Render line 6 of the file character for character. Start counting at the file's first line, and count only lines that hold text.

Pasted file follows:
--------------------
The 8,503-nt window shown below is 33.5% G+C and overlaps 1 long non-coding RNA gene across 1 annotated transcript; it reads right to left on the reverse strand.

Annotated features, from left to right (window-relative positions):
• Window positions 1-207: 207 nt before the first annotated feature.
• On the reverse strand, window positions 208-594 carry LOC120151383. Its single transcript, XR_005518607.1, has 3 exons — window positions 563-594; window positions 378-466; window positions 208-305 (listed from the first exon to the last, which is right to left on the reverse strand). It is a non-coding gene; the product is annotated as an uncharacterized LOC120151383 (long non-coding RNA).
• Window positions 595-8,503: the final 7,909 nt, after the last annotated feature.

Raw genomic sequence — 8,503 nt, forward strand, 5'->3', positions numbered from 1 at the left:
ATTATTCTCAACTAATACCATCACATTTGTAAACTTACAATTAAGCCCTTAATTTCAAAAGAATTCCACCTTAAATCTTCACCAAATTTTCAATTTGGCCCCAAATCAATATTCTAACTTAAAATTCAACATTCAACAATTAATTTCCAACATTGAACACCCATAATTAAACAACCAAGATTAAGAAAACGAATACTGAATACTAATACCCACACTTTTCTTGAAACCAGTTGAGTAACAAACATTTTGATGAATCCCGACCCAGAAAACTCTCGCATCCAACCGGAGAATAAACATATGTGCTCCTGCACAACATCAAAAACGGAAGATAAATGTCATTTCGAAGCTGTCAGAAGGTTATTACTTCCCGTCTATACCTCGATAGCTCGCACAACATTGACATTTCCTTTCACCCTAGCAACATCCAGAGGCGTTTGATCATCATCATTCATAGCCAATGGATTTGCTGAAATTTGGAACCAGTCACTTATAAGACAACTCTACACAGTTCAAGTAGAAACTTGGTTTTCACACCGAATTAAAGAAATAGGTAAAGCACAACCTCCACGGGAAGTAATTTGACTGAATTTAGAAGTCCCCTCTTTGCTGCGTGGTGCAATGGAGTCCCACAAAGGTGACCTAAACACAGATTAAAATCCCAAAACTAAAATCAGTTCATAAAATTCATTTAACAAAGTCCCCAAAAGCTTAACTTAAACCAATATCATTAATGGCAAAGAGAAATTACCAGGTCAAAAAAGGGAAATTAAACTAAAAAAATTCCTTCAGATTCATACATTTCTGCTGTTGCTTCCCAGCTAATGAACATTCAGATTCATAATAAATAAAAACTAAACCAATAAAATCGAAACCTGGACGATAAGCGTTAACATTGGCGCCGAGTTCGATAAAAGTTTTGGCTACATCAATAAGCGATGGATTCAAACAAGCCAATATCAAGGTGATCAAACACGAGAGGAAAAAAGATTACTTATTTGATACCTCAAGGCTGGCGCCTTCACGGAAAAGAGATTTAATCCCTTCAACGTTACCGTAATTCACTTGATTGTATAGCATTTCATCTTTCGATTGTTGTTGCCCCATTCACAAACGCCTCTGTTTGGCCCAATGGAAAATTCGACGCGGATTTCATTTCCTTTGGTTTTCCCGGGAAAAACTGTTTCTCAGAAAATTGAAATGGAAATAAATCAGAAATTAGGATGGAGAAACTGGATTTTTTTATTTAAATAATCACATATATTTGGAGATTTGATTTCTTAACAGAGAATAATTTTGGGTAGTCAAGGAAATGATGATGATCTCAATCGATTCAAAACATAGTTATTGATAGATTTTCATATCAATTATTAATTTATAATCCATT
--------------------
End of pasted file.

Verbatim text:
Raw genomic sequence — 8,503 nt, forward strand, 5'->3', positions numbered from 1 at the left: